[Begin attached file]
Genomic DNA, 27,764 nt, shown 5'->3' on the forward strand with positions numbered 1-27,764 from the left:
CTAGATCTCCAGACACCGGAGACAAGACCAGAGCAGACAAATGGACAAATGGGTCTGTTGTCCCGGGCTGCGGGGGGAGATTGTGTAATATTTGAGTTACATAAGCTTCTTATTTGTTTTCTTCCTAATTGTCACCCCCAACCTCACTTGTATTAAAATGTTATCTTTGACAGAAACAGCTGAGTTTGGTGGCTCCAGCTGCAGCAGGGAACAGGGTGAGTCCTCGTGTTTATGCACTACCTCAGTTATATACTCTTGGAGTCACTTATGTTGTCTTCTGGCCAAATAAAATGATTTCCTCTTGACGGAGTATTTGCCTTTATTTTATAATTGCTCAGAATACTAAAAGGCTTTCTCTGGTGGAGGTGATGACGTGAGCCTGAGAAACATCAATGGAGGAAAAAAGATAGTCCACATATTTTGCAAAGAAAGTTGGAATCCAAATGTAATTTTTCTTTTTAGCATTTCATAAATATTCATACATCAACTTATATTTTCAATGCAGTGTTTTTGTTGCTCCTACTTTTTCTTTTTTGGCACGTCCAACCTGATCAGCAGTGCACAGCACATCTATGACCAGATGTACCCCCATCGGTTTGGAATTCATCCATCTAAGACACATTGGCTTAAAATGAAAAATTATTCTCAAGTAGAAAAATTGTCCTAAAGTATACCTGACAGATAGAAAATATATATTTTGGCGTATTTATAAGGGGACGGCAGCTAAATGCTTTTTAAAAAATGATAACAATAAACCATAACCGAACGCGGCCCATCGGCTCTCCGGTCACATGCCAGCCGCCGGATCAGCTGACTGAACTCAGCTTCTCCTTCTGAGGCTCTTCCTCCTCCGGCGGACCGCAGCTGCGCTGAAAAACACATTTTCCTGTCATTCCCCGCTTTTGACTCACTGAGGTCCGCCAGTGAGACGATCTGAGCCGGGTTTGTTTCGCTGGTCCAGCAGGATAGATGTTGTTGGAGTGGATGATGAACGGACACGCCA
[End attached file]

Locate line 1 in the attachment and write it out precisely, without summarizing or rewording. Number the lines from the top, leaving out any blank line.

Genomic DNA, 27,764 nt, shown 5'->3' on the forward strand with positions numbered 1-27,764 from the left: